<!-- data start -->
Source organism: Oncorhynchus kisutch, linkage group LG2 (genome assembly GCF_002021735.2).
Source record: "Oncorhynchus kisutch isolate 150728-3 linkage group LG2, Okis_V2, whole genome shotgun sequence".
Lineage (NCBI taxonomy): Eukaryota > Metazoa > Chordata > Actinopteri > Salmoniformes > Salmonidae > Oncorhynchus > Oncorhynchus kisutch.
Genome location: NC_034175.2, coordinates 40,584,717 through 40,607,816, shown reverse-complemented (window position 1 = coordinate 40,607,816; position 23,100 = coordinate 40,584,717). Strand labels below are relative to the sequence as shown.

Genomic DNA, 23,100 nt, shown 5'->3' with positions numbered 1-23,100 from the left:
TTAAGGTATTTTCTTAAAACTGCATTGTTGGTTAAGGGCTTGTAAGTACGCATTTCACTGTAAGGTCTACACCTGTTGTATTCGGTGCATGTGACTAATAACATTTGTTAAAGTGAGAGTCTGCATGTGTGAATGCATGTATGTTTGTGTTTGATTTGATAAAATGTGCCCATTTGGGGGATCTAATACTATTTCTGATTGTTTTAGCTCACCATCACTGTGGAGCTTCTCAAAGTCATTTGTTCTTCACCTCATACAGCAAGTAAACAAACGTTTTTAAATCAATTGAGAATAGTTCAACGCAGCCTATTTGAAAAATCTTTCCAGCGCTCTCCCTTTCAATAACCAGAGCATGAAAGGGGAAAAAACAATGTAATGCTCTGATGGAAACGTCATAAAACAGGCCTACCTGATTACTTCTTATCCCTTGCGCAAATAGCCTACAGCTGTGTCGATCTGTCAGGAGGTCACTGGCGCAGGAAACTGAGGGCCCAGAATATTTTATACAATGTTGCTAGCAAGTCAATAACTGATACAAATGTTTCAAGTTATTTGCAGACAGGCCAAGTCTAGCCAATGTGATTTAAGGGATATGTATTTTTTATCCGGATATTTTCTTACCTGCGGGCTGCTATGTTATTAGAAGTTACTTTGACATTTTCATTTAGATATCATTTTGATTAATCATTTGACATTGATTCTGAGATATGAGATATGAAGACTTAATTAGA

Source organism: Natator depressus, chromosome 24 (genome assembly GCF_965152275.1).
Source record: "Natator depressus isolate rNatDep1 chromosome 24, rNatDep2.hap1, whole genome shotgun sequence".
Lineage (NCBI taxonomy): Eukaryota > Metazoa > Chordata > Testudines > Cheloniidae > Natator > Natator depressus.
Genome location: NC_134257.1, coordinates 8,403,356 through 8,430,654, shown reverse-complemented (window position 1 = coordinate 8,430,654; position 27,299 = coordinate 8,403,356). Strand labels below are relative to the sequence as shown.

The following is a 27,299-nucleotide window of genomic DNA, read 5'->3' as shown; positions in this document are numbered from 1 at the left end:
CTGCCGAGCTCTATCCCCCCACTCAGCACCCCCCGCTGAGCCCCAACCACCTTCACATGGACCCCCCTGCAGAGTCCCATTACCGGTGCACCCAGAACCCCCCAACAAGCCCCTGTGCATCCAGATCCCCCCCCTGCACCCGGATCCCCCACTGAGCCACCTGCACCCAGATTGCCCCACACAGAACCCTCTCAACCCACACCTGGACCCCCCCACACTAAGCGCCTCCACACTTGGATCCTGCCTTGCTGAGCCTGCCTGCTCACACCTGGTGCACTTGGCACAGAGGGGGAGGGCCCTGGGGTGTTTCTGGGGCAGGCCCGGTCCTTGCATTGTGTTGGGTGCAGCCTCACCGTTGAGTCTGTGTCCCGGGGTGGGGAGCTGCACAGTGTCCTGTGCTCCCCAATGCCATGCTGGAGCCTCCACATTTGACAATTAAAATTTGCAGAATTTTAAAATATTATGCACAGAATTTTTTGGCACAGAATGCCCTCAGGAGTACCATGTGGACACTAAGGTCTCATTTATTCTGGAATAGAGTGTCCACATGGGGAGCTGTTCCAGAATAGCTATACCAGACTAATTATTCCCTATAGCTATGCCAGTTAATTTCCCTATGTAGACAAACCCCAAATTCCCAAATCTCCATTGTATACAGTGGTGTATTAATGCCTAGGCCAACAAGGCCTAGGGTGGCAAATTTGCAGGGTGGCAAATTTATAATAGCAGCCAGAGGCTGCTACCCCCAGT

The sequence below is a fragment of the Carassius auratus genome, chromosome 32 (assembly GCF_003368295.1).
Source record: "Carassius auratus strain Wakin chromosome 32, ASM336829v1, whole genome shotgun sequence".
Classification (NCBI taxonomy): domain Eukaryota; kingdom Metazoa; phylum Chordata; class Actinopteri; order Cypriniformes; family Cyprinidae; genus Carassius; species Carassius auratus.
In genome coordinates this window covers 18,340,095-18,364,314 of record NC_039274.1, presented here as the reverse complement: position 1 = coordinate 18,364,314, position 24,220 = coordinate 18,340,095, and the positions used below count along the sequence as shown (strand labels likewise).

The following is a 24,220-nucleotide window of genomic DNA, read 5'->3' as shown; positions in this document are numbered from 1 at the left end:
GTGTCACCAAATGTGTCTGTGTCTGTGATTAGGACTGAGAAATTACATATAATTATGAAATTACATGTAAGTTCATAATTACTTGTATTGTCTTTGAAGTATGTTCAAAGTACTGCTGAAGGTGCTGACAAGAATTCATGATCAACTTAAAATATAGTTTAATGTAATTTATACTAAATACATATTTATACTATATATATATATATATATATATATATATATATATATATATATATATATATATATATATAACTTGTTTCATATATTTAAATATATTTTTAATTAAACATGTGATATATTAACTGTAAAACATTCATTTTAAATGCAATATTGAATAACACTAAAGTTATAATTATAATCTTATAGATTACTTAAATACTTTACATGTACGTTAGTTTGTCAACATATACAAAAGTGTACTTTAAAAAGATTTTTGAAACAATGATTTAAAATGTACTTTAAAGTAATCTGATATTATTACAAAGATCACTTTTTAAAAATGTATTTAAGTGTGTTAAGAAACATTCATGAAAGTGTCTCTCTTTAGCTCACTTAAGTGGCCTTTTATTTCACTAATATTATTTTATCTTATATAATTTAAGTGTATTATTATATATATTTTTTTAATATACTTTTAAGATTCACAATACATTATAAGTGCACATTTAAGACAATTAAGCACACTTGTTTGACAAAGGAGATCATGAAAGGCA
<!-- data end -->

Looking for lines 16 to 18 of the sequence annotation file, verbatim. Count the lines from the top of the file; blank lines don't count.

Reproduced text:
In genome coordinates this window covers 18,340,095-18,364,314 of record NC_039274.1, presented here as the reverse complement: position 1 = coordinate 18,364,314, position 24,220 = coordinate 18,340,095, and the positions used below count along the sequence as shown (strand labels likewise).

The following is a 24,220-nucleotide window of genomic DNA, read 5'->3' as shown; positions in this document are numbered from 1 at the left end:
GTGTCACCAAATGTGTCTGTGTCTGTGATTAGGACTGAGAAATTACATATAATTATGAAATTACATGTAAGTTCATAATTACTTGTATTGTCTTTGAAGTATGTTCAAAGTACTGCTGAAGGTGCTGACAAGAATTCATGATCAACTTAAAATATAGTTTAATGTAATTTATACTAAATACATATTTATACTATATATATATATATATATATATATATATATATATATATATATATATATATATATATATAACTTGTTTCATATATTTAAATATATTTTTAATTAAACATGTGATATATTAACTGTAAAACATTCATTTTAAATGCAATATTGAATAACACTAAAGTTATAATTATAATCTTATAGATTACTTAAATACTTTACATGTACGTTAGTTTGTCAACATATACAAAAGTGTACTTTAAAAAGATTTTTGAAACAATGATTTAAAATGTACTTTAAAGTAATCTGATATTATTACAAAGATCACTTTTTAAAAATGTATTTAAGTGTGTTAAGAAACATTCATGAAAGTGTCTCTCTTTAGCTCACTTAAGTGGCCTTTTATTTCACTAATATTATTTTATCTTATATAATTTAAGTGTATTATTATATATATTTTTTTAATATACTTTTAAGATTCACAATACATTATAAGTGCACATTTAAGACAATTAAGCACACTTGTTTGACAAAGGAGATCATGAAAGGCA